Developing consensus for improvement competencies
Over the past couple of years, a wide range of stakeholders in East Africa have been involved in developing a framework of core competencies for quality improvement. This process was facilitated by the Regional Centre for Quality of HealthCare and the USAID ASSIST project. An initial group of stakeholders from Ministries of Health in Kenya, Tanzania, and Burundi, nursing councils in Kenya, Uganda, Rwanda, and Tanzania, and medical and public health training institutions form Kenya, Tanzania, and Uganda gathered to brainstorm core competencies that were needed by health care worker to continuously improve the care they provide. Following the initial development, the framework went through two rounds of Delphi review by experts in quality improvement from the USAID ASSIST project, ICAP/Columbia University, WHO, Path International and the Ministry of Health in Uganda.
The competency framework defines the knowledge, skills, attitudes and behaviours required by QI teams to perform specific tasks in improvement. It is designed for use by trainers to help assess competencies and design trainings to help health workers develop the lacking competencies. The framework is designed to outline the needs of frontline health care workers and improvement teams working to improve care.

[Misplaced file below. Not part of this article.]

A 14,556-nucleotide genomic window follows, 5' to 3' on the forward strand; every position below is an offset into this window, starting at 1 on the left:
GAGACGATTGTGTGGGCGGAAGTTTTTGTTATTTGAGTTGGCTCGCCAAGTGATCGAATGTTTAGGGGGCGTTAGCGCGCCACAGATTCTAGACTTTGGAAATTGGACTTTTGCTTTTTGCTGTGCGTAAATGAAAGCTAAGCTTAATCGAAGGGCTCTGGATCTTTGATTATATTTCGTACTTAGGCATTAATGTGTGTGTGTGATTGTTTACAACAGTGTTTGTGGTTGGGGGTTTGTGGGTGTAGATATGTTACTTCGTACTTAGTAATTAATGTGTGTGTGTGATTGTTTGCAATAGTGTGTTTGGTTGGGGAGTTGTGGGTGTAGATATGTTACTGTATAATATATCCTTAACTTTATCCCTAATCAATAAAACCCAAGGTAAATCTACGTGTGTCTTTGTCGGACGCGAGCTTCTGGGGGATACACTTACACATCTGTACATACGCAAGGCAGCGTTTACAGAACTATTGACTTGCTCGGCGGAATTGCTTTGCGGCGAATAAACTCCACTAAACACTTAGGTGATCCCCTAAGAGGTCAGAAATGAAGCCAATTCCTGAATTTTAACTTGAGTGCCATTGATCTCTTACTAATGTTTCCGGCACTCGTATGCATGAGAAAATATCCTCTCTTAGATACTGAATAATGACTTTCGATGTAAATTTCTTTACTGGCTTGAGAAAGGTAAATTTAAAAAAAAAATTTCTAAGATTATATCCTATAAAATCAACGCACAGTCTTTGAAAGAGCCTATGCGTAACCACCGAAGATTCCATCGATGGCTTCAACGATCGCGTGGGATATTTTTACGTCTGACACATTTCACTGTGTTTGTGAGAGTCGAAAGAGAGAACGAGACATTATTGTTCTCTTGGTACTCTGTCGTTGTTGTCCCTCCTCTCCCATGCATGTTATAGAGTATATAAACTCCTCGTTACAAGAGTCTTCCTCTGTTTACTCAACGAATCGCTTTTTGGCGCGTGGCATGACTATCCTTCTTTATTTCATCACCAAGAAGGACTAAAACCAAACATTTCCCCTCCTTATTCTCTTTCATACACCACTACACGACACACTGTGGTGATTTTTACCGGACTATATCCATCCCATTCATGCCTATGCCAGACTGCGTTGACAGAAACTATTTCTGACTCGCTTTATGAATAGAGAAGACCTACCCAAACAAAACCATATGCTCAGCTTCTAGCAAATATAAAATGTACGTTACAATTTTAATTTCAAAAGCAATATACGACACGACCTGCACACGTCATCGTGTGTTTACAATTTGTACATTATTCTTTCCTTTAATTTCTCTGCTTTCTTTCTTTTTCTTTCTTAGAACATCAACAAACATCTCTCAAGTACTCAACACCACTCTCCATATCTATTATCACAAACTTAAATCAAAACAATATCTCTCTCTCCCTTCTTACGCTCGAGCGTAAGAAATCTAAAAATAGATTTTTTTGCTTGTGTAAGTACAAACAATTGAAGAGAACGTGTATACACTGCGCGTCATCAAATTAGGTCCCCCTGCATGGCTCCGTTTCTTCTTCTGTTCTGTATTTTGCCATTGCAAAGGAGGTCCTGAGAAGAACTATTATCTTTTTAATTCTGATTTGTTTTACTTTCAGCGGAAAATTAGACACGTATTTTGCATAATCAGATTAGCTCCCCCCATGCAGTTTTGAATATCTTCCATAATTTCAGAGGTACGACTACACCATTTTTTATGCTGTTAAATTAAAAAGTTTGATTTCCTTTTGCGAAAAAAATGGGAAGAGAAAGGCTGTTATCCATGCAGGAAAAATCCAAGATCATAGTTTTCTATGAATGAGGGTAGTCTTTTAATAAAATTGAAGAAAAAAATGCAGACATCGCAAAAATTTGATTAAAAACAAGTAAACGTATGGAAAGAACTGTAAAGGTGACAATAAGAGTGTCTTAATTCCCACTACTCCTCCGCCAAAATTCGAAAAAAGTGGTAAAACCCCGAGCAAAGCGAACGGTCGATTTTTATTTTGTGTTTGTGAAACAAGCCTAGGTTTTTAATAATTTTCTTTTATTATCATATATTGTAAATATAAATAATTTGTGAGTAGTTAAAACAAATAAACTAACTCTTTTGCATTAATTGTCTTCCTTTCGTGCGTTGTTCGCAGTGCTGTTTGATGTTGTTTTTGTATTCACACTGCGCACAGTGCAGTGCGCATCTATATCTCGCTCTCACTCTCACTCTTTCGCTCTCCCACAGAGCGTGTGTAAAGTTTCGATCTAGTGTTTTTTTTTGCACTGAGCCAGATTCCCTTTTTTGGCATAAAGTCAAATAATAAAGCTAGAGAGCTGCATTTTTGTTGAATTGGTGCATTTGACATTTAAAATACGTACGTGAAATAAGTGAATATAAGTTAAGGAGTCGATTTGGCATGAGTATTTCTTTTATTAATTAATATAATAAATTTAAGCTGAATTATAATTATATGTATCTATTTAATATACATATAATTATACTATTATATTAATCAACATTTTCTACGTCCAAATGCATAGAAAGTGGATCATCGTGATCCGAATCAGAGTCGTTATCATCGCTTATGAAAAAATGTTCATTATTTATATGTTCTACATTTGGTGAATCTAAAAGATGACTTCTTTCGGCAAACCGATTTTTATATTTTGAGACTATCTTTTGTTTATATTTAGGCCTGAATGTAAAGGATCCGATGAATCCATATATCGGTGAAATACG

The three major domains covered by the framework are:
- Basic principles and concepts of improvement science
- Designing, planning and managing the quality improvement process
- Leadership and support for the quality improvement process
Each of these domains is broken into major tasks, specific activities associated with those tasks and the competencies needed to perform the activities. While the idea of the framework is to be comprehensive, not every competency listed will be relevant for all circumstances.
After a few years of building consensus on the framework, we are excited that it is ready for distribution and use. Our colleagues at ASSIST/Kenya will be working with the Kenya Ministry of Health and four medical training institutions to integrate improvement into the pre-service curricula for different types of health care workers. This framework will serve as one of the key resources for helping to determine and evaluate key competencies which the curricula should focus on. We look forward to hearing about the experience of using this framework in practice in a few months.